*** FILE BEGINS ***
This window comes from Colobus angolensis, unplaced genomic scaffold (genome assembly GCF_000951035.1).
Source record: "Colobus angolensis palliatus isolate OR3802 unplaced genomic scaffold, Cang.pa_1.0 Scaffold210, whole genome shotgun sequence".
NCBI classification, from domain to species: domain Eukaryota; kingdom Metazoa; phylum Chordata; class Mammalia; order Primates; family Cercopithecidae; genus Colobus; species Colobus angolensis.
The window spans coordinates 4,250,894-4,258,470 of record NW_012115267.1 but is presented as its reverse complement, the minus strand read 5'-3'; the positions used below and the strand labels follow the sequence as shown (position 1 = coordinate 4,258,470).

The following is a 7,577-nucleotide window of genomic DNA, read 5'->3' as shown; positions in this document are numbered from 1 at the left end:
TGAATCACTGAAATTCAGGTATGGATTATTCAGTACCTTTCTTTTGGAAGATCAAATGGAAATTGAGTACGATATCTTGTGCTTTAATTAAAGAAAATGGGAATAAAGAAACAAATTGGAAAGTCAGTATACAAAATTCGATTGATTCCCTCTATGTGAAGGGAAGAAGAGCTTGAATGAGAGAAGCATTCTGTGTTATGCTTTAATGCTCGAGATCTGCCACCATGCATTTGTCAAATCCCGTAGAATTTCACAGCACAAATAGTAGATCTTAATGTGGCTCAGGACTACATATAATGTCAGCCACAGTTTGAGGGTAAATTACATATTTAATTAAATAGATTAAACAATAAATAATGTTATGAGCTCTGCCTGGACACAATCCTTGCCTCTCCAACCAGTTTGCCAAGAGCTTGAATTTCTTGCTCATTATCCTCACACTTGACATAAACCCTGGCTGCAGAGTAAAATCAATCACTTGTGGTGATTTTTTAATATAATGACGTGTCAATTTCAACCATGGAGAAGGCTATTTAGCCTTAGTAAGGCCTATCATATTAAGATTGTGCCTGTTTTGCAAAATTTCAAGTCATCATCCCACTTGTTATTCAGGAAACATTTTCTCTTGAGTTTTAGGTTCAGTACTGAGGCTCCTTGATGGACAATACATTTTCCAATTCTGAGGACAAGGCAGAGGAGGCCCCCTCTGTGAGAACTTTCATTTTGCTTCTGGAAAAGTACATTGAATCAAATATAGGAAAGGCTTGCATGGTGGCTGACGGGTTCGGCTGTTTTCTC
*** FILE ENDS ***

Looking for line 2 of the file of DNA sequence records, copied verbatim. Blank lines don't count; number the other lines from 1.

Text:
Source record: "Colobus angolensis palliatus isolate OR3802 unplaced genomic scaffold, Cang.pa_1.0 Scaffold210, whole genome shotgun sequence".